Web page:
You're Moving to Alaska?! Are You Crazy?
Why on earth would we consider moving to Alaska of all the places we could go? Well, here's our story…
When our friends finally convinced us to check out Alaska, we were already looking for more simplicity in our lives and a change in scenery. We had a big, beautiful home that we had worked hard for after a short stint of prioritizing the bills – which ones would we pay this month – and four years of living on family land that we were itching to leave. We had the perfect kitchen, granite countertops (not just in the kitchen but in the bathrooms as well), extra bedrooms, more bathrooms than we could want, a TV room in our finished basement, beautiful hand rails with decorative metal rods, a nice (though small) backyard, a four-car garage. It was everything we wanted.
The oil prices started taking a down swing and then the company I worked for shut down for two weeks over the Christmas holiday due to lack of field work. Harold's job was still steady at that time but mine was showing signs of a faltering company. They made the first lay-off right after the Christmas break.
We didn't need both jobs to pay the bills. If I lost mine, we'd still be ok. And we had stashed money into savings so we'd be set in case something big happened.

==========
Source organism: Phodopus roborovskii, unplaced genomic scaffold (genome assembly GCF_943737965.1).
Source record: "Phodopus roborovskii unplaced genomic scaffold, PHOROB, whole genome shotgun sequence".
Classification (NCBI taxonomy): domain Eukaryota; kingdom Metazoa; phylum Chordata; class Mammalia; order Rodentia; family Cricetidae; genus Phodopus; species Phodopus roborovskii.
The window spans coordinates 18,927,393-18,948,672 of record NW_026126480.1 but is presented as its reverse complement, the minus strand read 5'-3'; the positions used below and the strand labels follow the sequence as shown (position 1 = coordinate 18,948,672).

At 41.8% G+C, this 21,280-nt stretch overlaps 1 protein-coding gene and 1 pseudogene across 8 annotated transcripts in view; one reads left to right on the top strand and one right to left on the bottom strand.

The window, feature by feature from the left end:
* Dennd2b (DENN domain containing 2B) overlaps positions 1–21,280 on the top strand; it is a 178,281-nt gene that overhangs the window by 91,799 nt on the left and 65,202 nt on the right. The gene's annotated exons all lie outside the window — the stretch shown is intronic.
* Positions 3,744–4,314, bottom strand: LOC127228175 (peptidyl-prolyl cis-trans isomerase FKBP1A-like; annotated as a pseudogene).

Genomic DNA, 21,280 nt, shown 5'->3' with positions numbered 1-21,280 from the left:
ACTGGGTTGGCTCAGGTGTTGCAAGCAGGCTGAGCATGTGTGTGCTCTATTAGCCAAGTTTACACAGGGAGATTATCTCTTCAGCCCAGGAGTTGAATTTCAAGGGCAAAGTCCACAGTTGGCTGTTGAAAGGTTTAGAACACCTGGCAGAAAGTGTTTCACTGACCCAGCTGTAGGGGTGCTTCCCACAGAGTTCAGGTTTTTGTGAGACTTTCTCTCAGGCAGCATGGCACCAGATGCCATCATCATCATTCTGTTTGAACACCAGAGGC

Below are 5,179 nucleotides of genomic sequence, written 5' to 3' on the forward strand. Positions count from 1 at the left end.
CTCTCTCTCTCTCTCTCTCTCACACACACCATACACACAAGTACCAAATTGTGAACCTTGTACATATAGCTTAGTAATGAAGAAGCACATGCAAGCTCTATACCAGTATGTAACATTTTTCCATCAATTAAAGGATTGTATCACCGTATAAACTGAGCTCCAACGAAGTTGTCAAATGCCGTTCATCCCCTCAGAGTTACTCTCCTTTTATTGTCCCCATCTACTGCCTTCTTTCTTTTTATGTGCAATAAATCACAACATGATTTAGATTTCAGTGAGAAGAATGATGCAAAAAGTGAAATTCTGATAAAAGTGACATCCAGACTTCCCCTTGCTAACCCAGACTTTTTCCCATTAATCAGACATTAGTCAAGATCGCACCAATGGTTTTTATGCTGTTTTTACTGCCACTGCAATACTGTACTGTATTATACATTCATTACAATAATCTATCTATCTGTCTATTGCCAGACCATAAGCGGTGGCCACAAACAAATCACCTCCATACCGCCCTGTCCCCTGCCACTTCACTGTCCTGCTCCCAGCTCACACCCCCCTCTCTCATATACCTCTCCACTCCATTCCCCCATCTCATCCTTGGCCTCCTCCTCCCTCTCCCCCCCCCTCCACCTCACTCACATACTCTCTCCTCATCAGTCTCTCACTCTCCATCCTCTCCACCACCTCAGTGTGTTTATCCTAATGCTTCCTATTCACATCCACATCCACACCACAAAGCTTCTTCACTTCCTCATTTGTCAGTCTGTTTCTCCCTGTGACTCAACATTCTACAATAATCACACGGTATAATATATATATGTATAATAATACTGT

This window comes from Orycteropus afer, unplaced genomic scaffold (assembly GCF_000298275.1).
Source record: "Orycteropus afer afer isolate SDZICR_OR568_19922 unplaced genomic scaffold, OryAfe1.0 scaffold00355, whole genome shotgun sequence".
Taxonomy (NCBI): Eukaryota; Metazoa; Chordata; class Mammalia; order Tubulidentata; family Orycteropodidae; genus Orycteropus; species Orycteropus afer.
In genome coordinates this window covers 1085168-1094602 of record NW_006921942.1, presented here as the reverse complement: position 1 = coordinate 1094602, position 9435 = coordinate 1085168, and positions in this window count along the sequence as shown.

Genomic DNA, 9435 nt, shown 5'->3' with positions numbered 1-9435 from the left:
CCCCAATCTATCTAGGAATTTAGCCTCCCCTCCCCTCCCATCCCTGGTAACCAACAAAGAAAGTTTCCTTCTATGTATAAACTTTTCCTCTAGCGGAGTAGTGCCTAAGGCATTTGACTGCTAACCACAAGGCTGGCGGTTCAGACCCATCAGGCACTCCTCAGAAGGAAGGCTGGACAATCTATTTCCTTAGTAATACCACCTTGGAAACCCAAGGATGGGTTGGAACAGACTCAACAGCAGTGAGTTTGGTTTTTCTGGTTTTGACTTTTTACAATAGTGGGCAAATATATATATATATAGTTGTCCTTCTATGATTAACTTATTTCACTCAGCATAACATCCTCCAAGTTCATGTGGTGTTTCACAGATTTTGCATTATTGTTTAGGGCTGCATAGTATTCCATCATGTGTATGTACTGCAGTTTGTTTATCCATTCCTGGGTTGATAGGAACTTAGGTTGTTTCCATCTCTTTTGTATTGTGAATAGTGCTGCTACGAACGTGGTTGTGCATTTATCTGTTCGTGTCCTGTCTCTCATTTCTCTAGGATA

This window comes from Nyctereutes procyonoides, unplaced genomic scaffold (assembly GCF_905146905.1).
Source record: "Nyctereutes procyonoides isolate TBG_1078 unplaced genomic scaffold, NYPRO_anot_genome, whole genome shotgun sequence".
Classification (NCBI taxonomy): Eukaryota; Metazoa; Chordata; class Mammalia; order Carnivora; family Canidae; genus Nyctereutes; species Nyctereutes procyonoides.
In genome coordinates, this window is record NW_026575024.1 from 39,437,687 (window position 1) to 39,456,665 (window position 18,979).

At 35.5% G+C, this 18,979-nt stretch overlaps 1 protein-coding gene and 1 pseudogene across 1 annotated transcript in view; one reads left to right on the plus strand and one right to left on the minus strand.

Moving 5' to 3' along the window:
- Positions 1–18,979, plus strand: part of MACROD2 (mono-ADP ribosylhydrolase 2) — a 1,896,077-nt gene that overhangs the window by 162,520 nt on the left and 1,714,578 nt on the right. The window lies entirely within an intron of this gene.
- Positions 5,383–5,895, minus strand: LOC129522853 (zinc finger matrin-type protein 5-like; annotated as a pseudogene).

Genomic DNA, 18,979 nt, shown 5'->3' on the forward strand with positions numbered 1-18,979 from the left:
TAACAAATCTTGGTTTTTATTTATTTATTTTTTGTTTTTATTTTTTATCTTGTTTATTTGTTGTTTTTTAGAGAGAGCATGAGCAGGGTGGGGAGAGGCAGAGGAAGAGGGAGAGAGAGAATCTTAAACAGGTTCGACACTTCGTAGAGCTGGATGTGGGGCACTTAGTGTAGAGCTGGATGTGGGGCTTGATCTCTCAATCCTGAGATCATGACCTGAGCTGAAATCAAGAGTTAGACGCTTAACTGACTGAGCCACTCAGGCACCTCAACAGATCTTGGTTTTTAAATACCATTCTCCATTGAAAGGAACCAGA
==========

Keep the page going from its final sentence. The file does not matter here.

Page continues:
But then, when oil prices showed no signs of improvement, Harold was laid off the end of February. And about two weeks later, the company I worked for laid off everyone in the office. Thankfully, Harold found another job as a safety consultant and started the following Monday. But that really sealed the deal for us. We were ready for something different.
Even though Harold got a new job right away, all of the uncertainty got me thinking. What did we really need? How could we reduce our outgo, take some stress off, and be able to relax a little?
After living in a 700 square foot house with leaky windows for four years, I thoroughly enjoyed the amount of space our new 2,700 square foot house provided. I loved that house. It was energy-efficient, beautiful, comfortable, and had plenty of storage space. But we didn't need it and we didn't need everything we had in it (which, for the record, wasn't really that much – not enough years to accumulate "stuff"). It's just the two of us, along with one dog and two cats. We don't need a house that big and we now certainly didn't want it for the amount we were paying.
Then the question became, where can we go to downsize but still get the land we want?